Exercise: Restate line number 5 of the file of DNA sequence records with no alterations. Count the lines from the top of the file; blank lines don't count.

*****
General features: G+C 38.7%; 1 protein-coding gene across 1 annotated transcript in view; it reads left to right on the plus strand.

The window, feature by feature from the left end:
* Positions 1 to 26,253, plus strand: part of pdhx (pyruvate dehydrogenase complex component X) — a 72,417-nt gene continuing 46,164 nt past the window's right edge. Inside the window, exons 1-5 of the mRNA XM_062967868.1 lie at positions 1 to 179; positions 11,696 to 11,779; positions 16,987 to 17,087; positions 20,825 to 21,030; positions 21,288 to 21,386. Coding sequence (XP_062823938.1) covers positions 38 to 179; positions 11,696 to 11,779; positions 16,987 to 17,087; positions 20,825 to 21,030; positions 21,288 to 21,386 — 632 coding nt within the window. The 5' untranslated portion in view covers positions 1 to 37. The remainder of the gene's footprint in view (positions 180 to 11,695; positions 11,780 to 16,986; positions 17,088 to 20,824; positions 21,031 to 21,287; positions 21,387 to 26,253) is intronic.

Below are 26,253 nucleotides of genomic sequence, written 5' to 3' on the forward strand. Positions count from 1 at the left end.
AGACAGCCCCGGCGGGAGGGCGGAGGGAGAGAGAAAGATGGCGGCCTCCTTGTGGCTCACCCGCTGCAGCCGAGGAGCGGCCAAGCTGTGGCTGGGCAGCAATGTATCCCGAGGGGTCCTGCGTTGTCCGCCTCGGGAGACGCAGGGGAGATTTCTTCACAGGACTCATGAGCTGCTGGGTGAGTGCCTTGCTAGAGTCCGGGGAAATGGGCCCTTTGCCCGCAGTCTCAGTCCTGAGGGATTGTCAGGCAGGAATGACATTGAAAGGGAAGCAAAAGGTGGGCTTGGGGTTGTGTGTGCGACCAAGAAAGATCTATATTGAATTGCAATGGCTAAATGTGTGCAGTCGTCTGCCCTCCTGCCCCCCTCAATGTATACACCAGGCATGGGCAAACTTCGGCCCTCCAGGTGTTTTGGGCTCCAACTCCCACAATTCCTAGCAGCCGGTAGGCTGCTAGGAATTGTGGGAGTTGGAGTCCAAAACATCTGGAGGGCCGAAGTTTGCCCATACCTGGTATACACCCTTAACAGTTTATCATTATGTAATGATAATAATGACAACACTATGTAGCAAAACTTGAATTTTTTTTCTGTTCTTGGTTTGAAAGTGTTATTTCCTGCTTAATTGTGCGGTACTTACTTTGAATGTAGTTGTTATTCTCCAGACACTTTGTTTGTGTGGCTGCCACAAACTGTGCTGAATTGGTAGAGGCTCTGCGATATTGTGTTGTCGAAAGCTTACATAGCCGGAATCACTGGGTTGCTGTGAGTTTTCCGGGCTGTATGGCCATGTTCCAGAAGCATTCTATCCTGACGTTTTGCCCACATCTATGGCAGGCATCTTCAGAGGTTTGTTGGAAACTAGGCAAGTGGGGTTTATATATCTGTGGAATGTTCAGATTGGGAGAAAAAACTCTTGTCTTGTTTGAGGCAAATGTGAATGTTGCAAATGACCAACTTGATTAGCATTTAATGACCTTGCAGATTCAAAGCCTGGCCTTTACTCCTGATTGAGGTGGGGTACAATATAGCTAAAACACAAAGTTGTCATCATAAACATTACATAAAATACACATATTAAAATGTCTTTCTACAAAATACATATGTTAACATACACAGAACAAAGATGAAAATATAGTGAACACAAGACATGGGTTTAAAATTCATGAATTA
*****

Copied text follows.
AGACAGCCCCGGCGGGAGGGCGGAGGGAGAGAGAAAGATGGCGGCCTCCTTGTGGCTCACCCGCTGCAGCCGAGGAGCGGCCAAGCTGTGGCTGGGCAGCAATGTATCCCGAGGGGTCCTGCGTTGTCCGCCTCGGGAGACGCAGGGGAGATTTCTTCACAGGACTCATGAGCTGCTGGGTGAGTGCCTTGCTAGAGTCCGGGGAAATGGGCCCTTTGCCCGCAGTCTCAGTCCTGAGGGATTGTCAGGCAGGAATGACATTGAAAGGGAAGCAAAAGGTGGGCTTGGGGTTGTGTGTGCGACCAAGAAAGATCTATATTGAATTGCAATGGCTAAATGTGTGCAGTCGTCTGCCCTCCTGCCCCCCTCAATGTATACACCAGGCATGGGCAAACTTCGGCCCTCCAGGTGTTTTGGGCTCCAACTCCCACAATTCCTAGCAGCCGGTAGGCTGCTAGGAATTGTGGGAGTTGGAGTCCAAAACATCTGGAGGGCCGAAGTTTGCCCATACCTGGTATACACCCTTAACAGTTTATCATTATGTAATGATAATAATGACAACACTATGTAGCAAAACTTGAATTTTTTTTCTGTTCTTGGTTTGAAAGTGTTATTTCCTGCTTAATTGTGCGGTACTTACTTTGAATGTAGTTGTTATTCTCCAGACACTTTGTTTGTGTGGCTGCCACAAACTGTGCTGAATTGGTAGAGGCTCTGCGATATTGTGTTGTCGAAAGCTTACATAGCCGGAATCACTGGGTTGCTGTGAGTTTTCCGGGCTGTATGGCCATGTTCCAGAAGCATTCTATCCTGACGTTTTGCCCACATCTATGGCAGGCATCTTCAGAGGTTTGTTGGAAACTAGGCAAGTGGGGTTTATATATCTGTGGAATGTTCAGATTGGGAGAAAAAACTCTTGTCTTGTTTGAGGCAAATGTGAATGTTGCAAATGACCAACTTGATTAGCATTTAATGACCTTGCAGATTCAAAGCCTGGCCTTTACTCCTGATTGAGGTGGGGTACAATATAGCTAAAACACAAAGTTGTCATCATAAACATTACATAAAATACACATATTAAAATGTCTTTCTACAAAATACATATGTTAACATACACAGAACAAAGATGAAAATATAGTGAACACAAGACATGGGTTTAAAATTCATGAATTA